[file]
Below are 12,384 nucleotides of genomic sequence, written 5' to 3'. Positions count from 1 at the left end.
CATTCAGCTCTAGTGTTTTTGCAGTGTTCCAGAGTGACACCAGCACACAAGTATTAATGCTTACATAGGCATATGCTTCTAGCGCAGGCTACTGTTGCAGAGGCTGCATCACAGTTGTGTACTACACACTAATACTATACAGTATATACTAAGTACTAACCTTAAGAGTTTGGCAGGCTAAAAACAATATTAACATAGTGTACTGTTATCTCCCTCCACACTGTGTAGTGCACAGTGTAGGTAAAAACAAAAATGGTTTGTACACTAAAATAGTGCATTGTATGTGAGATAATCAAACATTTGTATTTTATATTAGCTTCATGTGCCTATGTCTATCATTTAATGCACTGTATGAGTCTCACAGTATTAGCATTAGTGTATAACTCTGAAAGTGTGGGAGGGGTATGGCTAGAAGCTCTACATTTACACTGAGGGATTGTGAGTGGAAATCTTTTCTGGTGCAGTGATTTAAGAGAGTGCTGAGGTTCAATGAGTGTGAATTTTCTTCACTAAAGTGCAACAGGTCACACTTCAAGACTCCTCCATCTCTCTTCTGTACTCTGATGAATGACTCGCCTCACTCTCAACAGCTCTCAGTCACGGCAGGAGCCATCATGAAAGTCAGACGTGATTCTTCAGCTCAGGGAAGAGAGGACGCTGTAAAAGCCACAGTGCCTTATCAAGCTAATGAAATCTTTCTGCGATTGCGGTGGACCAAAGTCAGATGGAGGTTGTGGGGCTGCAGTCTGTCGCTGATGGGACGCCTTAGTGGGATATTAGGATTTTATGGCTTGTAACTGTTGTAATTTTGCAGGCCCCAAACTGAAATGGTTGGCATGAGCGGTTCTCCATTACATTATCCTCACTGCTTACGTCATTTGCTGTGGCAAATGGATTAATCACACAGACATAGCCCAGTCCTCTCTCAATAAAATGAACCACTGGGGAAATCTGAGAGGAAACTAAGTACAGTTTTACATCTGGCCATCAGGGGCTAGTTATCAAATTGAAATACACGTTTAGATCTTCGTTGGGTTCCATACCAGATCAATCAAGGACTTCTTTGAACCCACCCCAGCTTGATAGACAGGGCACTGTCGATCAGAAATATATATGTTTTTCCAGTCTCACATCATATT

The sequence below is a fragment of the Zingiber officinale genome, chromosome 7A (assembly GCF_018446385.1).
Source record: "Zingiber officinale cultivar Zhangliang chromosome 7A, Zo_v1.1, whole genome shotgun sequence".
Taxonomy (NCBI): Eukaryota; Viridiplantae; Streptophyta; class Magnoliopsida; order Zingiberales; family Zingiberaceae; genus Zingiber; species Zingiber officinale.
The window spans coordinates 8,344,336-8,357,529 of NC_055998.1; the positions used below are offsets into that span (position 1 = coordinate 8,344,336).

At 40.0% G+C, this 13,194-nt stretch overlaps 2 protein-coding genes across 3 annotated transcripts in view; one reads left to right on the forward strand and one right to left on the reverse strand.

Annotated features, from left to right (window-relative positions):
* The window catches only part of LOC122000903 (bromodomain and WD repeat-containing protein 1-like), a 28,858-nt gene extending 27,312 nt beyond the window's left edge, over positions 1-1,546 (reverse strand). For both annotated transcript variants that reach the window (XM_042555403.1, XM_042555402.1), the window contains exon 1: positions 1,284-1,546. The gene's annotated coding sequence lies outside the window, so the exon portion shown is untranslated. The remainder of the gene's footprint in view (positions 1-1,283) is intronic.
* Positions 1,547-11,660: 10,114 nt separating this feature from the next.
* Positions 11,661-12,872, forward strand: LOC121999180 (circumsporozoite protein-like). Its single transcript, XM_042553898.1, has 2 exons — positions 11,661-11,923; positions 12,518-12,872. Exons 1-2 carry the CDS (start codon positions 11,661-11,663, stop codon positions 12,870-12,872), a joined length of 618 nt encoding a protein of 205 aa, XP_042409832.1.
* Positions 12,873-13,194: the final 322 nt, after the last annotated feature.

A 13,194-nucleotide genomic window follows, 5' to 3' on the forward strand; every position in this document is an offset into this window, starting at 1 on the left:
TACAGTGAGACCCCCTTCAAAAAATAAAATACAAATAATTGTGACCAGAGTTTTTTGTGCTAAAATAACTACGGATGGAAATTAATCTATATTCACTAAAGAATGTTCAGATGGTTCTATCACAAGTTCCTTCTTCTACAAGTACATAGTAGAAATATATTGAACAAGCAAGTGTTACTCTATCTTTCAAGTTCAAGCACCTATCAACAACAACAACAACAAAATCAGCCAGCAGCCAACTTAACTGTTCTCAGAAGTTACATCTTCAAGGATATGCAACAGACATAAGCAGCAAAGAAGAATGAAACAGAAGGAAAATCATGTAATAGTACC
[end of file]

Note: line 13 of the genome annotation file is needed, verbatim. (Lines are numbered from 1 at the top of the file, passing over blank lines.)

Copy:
A 13,194-nucleotide genomic window follows, 5' to 3' on the forward strand; every position in this document is an offset into this window, starting at 1 on the left: